Working on an EPC Contracts represents higher risks for Contractors. They have to face all the circumstances as-they-occur during the Project execution, with few exceptions, and still achieve the expected outcome or intended purpose. The freedom and opportunity to optimize the Project, can (partially) offset the higher risk exposure for the EPC Contractor.

Important aspects for EPC Contracts

In a previous post, we have talked about what makes an EPC: “EPC or not EPC, that’s the question”

The following are important aspects in an EPC Contract to enable EPC optimization:

  • The specification should only be functional with a maximum of 50 to 100 pages and, ideally, far less.
  • The Employer/Owner should only describe what is expected as outcome from the Project after the Contract has been successfully executed.
  • The functional specification should not be prescriptive for methodology, specific supplies or detailed characteristics when not directly linked to the expected outcome.
  • The Lender Technical Adviser (LTA) and Employer’s/Owner’s Engineer should avoid to interfere, in a too detailed manner, in the project.

Freedom of EPC Contractor to optimize

With the above aspects and approach, the EPC Contractor has the freedom to optimize the project while still remaining responsible for reaching the overall goal and the expected outcome(s).

Often, Engineering companies, working as LTA or Owner’s Engineers, are not so familiar with the EPC philosophy or would like to have a greater role in overseeing the project. Still, they must accept that, in an EPC Contract, the most influential engineering role is embedded within the EPC Contractor’s organization (often fulfilled by a designated engineering subcontractor) and not as the Owner’s engineer or the LTA.

The Owner’s representative is sometimes reluctant to accept substantial EPC optimization, anticipating objections form the Owner or the Lenders. Obviously, the Owner cannot have both a maximum risk transfer and no proper transfer of responsibility, in this case to optimize the Project.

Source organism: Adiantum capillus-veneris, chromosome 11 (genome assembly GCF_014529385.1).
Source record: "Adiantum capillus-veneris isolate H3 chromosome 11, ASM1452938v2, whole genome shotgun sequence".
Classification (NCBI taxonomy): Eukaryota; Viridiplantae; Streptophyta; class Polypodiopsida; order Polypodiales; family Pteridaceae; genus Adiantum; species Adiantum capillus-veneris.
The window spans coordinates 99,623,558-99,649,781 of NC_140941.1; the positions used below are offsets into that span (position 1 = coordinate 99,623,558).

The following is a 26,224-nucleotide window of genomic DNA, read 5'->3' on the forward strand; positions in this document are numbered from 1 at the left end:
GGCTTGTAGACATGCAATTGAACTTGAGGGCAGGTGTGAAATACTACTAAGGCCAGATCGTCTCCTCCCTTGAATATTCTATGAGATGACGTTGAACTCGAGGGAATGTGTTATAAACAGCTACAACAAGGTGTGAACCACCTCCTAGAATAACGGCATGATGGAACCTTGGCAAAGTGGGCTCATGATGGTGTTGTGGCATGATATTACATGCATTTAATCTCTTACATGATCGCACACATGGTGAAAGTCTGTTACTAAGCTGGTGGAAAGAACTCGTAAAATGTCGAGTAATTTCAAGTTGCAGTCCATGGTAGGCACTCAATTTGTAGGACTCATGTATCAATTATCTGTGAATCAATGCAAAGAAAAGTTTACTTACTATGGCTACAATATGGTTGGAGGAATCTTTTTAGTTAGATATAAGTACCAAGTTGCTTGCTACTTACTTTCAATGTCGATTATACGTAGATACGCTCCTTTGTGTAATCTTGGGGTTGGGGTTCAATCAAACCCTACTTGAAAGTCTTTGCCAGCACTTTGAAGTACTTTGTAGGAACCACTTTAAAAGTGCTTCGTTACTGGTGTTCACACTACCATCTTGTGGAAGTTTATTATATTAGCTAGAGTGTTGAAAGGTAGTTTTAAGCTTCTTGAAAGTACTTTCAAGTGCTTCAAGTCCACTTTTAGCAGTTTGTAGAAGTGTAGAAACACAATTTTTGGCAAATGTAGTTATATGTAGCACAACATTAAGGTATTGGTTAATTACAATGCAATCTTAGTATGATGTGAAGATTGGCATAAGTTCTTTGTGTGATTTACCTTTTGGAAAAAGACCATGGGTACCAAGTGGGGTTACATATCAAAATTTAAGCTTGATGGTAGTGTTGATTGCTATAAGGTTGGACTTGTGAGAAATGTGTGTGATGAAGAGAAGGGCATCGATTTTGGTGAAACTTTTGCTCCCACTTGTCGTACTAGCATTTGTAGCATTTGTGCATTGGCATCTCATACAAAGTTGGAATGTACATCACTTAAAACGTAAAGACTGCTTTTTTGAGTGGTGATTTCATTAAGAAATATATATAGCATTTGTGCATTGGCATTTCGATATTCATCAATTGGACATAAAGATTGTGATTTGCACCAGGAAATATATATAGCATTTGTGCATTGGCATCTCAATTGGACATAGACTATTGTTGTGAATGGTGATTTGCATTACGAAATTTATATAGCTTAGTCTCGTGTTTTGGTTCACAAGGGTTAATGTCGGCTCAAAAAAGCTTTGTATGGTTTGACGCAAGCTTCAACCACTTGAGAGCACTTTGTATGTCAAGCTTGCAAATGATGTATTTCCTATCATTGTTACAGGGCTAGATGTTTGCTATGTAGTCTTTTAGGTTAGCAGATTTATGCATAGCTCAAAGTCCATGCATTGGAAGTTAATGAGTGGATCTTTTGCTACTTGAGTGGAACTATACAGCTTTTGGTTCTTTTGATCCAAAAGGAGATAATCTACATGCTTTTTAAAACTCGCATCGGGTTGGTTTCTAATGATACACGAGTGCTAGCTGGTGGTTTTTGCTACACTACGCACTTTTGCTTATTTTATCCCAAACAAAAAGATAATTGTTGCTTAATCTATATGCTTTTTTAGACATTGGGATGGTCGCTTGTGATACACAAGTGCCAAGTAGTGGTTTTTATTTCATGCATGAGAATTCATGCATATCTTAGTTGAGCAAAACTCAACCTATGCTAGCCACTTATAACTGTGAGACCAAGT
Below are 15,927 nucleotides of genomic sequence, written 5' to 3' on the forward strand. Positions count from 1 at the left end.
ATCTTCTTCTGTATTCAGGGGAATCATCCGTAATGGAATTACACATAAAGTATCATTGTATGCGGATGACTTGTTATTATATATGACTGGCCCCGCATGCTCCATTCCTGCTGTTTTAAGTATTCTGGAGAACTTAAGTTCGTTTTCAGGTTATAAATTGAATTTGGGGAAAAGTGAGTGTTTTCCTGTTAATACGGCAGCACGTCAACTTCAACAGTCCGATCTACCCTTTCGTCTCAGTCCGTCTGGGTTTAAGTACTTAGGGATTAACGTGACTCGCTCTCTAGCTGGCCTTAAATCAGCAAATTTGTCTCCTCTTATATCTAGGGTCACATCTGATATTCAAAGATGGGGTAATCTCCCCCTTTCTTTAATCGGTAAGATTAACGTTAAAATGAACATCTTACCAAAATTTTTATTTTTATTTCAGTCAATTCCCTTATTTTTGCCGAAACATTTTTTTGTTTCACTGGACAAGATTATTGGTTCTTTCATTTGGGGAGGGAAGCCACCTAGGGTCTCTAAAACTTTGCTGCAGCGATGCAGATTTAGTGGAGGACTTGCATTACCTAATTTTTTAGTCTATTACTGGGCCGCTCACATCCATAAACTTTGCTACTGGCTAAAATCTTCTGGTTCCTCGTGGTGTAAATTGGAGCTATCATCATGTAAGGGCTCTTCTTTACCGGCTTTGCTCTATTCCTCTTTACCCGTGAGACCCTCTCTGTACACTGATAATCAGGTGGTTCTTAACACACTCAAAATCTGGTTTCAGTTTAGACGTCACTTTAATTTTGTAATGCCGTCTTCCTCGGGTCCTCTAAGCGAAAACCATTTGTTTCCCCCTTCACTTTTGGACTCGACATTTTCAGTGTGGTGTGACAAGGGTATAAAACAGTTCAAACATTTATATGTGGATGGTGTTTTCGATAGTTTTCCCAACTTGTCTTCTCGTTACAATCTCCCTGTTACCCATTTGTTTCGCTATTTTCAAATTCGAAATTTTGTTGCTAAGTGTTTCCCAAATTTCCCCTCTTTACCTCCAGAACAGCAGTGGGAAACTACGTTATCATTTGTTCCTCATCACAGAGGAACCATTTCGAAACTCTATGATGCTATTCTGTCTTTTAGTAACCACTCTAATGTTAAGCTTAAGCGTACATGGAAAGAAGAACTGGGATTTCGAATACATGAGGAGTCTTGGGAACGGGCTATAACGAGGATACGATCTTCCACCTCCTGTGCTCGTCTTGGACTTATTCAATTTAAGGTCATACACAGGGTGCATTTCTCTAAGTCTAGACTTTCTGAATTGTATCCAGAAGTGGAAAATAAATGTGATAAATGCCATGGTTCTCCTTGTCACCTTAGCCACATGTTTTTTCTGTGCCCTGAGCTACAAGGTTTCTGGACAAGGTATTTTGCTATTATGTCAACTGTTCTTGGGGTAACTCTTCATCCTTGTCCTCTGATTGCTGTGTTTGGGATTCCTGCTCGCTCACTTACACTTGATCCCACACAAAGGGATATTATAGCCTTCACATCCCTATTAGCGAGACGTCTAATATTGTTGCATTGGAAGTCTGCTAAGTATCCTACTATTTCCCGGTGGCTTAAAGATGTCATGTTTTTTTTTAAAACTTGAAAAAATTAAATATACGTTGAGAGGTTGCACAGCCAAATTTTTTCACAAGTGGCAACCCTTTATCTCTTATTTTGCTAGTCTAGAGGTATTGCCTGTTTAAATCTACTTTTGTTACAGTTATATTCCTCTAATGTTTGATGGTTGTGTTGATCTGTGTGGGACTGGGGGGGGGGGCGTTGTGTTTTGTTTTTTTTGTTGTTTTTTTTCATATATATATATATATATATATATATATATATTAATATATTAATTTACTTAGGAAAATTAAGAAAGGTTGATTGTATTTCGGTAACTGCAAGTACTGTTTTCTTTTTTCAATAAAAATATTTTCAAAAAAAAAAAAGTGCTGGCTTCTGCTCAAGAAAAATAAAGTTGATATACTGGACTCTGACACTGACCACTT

EPC Contracts are an excellent way of working on certain projects. The parties should do the necessary efforts to make them work in an efficient and balanced way. The Contractor has greater responsibilities but also the right to optimize the EPC scope of the Project.

The freedom to optimize should equally be available to a designated subcontractor of the EPC Contractor (e.g. the technology provider) when subcontract conditions are substantially back-to-back with the main contract.

You can find other articles on EPC on this blog by clicking here. is the blog on commercial and contractual subjects for the Project Businesses (Construction, Infrastructure, Oil & Gas, Power & Renewable, Water Supply & Sanitation, etc). Its objective is to stimulate reflection, learning, convergence to balanced contracts and positive dispute resolution. You can subscribe to our newsletter by writing to “”. You can also connect to our LinkedIn page. Engagement with the readers is what keeps us going. So, don’t hesitate to exchange with us by commenting here below, liking our publications on LinkedIn and writing to us “”.


Liaqat hayat · 9 August 2019 at 16 h 39 min

I have similar experience with EPC contracts provided things have not been left ambiguous in employer’s requirement description at tender stage nor after review of design within three months after commencing of work at site so that all non-clarities are sorted out from contractual angle

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